Sleeper cutters at work. Injury was perhaps par for the course in the industry, with local newspapers often carrying tales. In 1914, it was reported that "Mr. Arthur Burton is still suffering from a severe cut on the ankle caused by the broadaxe. It will be some time yet before he can get to work again."
In 1907, sleeper cutter Albert Newton "…was engaged at work near Merimbula, when his axe slipped, nearly severing his right foot. Newton remained in the bush for over an hour whilst a mate went for assistance. Constable Pye rendered first aid, subsequently conveying the patient to Pambula Hospital."

In 1913, it was reported that "Mr. Jas. Becus, who went to the Tanja forests last week, with the object of inspecting the forests at that place for sleeper-cutting, had the misfortune to meet with a painful accident there on Sunday by falling on the blade of a very sharp axe & split his arm open, necessitating on his arrival at Bega hospital the insertion of 15 stitches." The following year at Nethercote "Mr. E. Becus who has been sleeper cutting here for some time, had a nasty accident last week, a big limb falling on him & cutting his shoulder."

Sleeper cutters with their tools of the trade – despite the low wages, it was a skilled job, requiring physical strength & stamina. And injuries were not uncommon – during 1937 it was reported from Eden that "Mr. Ben Watts Jnr, a sleeper cutter, was struck by a falling limb, which gashed his face & right arm. He was admitted to Pambula Hospital for treatment. Though now discharged, it will be some time before he can take up work."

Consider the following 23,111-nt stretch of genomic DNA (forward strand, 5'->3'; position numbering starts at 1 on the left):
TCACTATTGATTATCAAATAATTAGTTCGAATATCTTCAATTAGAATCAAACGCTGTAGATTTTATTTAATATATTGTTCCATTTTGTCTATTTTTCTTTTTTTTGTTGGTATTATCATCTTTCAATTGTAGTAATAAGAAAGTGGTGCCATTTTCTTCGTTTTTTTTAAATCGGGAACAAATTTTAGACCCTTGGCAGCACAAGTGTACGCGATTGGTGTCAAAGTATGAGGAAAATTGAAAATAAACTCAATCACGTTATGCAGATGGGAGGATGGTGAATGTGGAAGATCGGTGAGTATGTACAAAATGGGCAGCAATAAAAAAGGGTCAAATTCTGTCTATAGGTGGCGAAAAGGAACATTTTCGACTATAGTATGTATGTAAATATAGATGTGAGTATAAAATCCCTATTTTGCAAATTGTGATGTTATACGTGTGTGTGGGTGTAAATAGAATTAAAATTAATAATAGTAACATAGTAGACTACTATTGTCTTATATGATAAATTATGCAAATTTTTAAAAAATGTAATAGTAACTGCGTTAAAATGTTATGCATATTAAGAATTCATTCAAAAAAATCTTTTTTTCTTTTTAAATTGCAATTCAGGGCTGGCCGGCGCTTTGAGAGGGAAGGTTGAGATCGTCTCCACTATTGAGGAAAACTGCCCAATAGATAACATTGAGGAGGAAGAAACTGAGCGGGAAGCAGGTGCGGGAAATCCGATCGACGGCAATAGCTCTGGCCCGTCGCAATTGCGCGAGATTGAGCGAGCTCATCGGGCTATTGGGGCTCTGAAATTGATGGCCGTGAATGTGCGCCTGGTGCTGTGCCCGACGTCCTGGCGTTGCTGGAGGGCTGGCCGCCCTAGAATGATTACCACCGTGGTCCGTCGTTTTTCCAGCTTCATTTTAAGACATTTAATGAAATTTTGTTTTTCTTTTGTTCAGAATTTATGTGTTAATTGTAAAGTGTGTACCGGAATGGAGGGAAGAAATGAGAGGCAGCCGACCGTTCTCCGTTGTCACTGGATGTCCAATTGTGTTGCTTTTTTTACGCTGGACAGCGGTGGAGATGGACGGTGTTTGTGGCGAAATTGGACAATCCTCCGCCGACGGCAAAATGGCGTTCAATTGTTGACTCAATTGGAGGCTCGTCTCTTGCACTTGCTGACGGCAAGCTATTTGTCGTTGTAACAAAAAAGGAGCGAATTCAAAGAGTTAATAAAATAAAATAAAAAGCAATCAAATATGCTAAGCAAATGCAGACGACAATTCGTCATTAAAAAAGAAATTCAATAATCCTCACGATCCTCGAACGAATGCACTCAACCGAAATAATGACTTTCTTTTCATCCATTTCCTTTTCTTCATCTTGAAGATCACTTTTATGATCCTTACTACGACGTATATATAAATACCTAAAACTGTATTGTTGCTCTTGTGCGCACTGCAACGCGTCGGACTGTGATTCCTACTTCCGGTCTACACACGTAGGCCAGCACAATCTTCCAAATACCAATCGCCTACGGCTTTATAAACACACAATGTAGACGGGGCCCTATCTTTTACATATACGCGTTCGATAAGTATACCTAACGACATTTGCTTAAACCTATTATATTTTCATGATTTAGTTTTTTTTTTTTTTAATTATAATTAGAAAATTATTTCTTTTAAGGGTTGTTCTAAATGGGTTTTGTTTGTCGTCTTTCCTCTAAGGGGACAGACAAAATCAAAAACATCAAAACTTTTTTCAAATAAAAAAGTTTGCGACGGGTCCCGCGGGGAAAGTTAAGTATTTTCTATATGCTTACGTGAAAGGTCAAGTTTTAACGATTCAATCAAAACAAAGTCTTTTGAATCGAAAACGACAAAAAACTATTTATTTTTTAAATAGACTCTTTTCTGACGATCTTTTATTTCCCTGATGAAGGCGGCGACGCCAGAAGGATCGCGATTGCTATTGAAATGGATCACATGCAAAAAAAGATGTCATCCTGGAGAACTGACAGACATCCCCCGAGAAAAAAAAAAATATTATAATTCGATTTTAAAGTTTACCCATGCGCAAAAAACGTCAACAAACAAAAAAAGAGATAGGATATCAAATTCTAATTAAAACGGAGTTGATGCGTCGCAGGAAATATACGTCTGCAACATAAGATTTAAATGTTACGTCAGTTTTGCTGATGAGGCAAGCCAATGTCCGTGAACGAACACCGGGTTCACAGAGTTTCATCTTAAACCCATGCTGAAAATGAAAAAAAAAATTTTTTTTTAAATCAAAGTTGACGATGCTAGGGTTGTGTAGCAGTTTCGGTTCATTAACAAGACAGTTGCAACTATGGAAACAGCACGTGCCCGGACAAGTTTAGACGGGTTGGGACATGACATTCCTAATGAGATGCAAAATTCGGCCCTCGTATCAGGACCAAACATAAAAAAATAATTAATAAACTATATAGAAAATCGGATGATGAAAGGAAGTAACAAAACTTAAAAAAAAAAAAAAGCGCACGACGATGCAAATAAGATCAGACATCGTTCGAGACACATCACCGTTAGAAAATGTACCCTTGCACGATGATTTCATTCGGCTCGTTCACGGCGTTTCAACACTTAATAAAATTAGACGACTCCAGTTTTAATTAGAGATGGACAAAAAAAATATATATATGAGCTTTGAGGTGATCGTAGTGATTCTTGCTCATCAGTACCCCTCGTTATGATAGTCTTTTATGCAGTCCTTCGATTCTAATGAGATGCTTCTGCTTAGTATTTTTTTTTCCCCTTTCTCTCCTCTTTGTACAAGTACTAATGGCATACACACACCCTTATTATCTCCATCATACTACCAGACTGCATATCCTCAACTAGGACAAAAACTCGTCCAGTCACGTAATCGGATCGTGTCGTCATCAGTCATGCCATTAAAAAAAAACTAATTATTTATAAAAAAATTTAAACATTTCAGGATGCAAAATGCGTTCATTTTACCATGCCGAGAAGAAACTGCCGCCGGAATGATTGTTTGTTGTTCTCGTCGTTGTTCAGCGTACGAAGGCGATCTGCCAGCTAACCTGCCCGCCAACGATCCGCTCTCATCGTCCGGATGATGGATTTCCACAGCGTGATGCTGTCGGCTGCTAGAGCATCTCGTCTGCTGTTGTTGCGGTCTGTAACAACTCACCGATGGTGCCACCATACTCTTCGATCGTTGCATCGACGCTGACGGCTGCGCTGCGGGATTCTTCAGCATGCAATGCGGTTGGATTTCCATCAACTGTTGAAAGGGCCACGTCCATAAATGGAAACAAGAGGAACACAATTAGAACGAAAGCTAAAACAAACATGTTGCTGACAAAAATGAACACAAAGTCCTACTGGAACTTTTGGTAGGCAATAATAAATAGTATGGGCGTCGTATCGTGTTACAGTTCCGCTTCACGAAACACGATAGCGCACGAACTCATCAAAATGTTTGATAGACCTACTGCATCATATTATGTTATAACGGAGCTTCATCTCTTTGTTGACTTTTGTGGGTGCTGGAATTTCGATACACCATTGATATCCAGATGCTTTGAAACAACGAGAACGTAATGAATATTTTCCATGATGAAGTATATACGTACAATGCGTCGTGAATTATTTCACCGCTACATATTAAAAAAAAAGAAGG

Fortitude:
"A sleeper cutter with his right leg broken in two places crawled two miles through thick scrub for help. He is Richard O’Neill, 30, of Eden, who was working alone on the bush at Timbillica when a tree fell on him. After a long struggle, he freed himself & crawled two miles to the nearest house where the owner sent him by lorry to Bega Hospital." (Army News (Darwin, NT), 1 February, 1944)

Newspaper excerpts:
Being such a vital local industry, it's unsurprising that the sleeper cutting industry occupied a important place within the media, as excerpts from various newspapers show.

"On Tuesday 1,500 sleepers were shipped from Merimbula to Eden where 25,000 are being collected for shipment to Port Pirie (SA)." (Pambula Voice, June 11, 1915)

The Miller brothers’ camp in Wapengo State Forest, C. 1930’s. Because sleeper cutters needed to move frequently to follow the timber, they generally lived in very basic accommodation.
"Eden – The sleeper boat John Craig has been here several days loading sleepers for Port Pirie. This is the largest boat that has called here for sleepers & will load about 16,000." (Pambula Voice, June 18, 1915)

"Eden: A diver has been working alongside the wharf here for some days, removing sleepers that had been lost while being shipped, & which were a menace to shipping." (Pambula Voice, June 16, 1916)

Sleepers stacked up the hill on the left near Eden wharf. In 1898, local store keeper S. Solomon called for tenders "…for the supply & delivery at Eden of 5,000 sawn sleepers 9 foot by 10 inch by 5 inch…" in box or woolybutt…"
"According to official figures, people are leaving the Imlay Shire in hundreds. In the last 12 years, the population decreased 1,132 & last year it lost 330. The decline in mining & sleeper cutting industries no doubt accounts for most of them leaving." (Pambula Voice, August 17, 1923)